The Daily, of the University of Washington
May 14, 2008
the government-run shop where foreigners exchange their currencies for Cuban pesos.
one of the more popular government propaganda slogans in Cuba.
stands in the light from the sunset in his garden behind the house.
Every afternoon, Francisco “Pancho” Arencibia steals a quick break from his chores. He glances around surreptitiously to make sure his wife isn’t looking, and then heads out an old screen door, through his meticulously kept garden to his patio overlooking the Bay of Cienfuegos. Looking back once more to be sure he wasn’t spotted, he reaches behind an old 2-by-4 and pulls out his secreto de la guerra, his war secret, a flask of Cuban rum he sips on while watching the sun fall behind the fishing boats.
Pancho was my host father for nine weeks during last quarter’s UW Tacoma study abroad program to the city of Cienfuegos on the southern coast of Cuba. He is 64 years old — old enough to remember Fidel Castro’s revolution of 1959 — and his face showed deep creases from decades of emotion.
Every month, Pancho pays about $200 — 10 times the average Cuban salary — for a license to rent the rooms of his house to foreigners. Even so, he hasn’t met many people from the United States. Travel is restricted by the U.S. government, and licenses are hard to come by. Our program, comprised of 14 students and a UW Tacoma professor, is one of three licensed studies abroad to Cuba in the entire nation and the only undergraduate program that is still able to make the trip.
Everyone I met on the island, especially Pancho and his wife, Josefa “Fifi” Sánchez, shed a bit of light on the people and politics of a country that remains shrouded in obscurity, despite its location only 90 miles from the Florida keys.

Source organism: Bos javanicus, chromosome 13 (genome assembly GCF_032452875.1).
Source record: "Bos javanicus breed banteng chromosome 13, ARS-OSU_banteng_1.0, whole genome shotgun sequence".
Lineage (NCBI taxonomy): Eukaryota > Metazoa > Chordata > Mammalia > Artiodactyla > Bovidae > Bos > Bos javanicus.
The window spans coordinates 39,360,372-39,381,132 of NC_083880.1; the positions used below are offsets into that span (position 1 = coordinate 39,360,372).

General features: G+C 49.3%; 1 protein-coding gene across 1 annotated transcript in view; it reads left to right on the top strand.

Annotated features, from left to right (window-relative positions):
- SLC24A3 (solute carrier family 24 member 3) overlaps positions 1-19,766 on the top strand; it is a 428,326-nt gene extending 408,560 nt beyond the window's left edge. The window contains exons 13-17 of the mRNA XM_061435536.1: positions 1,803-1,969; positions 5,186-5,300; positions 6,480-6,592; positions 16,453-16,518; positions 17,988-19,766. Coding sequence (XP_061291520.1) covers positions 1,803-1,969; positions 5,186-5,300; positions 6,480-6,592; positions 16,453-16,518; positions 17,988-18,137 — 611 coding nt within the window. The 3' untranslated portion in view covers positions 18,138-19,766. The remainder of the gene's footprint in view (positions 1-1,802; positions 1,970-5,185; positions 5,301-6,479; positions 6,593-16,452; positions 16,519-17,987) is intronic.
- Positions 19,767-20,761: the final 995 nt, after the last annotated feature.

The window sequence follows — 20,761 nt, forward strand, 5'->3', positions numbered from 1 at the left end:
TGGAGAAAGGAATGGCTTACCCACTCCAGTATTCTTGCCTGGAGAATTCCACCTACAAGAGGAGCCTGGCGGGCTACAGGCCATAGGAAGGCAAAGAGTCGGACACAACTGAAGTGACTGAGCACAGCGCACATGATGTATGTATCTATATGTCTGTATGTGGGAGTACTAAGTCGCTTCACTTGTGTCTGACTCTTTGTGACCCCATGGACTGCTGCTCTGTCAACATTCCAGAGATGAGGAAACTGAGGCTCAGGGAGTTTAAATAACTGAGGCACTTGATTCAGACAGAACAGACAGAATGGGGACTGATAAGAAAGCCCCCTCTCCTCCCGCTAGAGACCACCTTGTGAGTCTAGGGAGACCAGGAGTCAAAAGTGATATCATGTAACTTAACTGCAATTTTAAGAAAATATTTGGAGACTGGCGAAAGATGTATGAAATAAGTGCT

Life in Cuba is a constant struggle. The people use battle references for everyday situations — I would soon discover that Pancho’s “war secret” was only the beginning.
While helping me study for an exam one night, Pancho put a hand on my shoulder and said, “Venceremos” (we will overcome), one of Castro’s tag lines from his drawn-out speeches. That word is painted across a great many walls in cities throughout the island. A common response to “how’s it going?” is “aquí en la lucha,” or here in the fight.
The battle they are fighting isn’t against another nation, though. It’s a battle for life, a battle they are constantly fighting in order to sustain themselves. In that struggle, though, I saw so many Cubans maintain an optimism unlike any I’ve ever seen. As Pancho says and his wrinkled face attests, they’re “always smiling.”
One night, the power went out. Before I had even left my bedroom to see what was going on, Pancho was setting up battery-powered lamps, and Fifi was on her way in with a candle. It was as if they were expecting it to happen. Standing in the dim, fluorescent light in the kitchen, Pancho put his arm around my shoulder, looked around the room with a smile, and said, “Here’s a little taste of the special period.”
In the early 1990s, Cuba entered what it calls the “Special Period,” an economic crisis that crippled the nation. Having endured the embargo imposed by the U.S. government for nearly 30 years, the island nation had been forced to trade with and become dependent on the only other countries it could: socialist states, primarily the Soviet Union. When the U.S.S.R. collapsed in 1991, Cuba lost 85 percent of its foreign trade and most of its oil imports.
Just 10 years ago, Pancho and Fifi lived in a house where electricity was a commodity that came once a day for two hours. The lack of a constant power supply meant refrigerators were useless, of course — the food would spoil as it warmed every night when the power went off. It also meant that if they wanted to do anything after the sun went down (get a drink of water, read a book, go to the bathroom), they would have to use candlelight. Any cooking had to be done over burning charcoal outside, as there certainly wasn’t any gas or electricity to run a stove.
Desperate to stimulate the economy, Castro reluctantly began encouraging growth of the tourism industry, injecting a bit of capitalism into the socialist economy as a last resort. It worked.
Now, Pancho and Fifi’s house has electricity 24 hours every day, running hot water, a small gas range and two refrigerators: one for the family and one for the food they prepare for their guests. That’s how quickly things have turned around in Cuba since tourists were welcomed in the early ‘90s.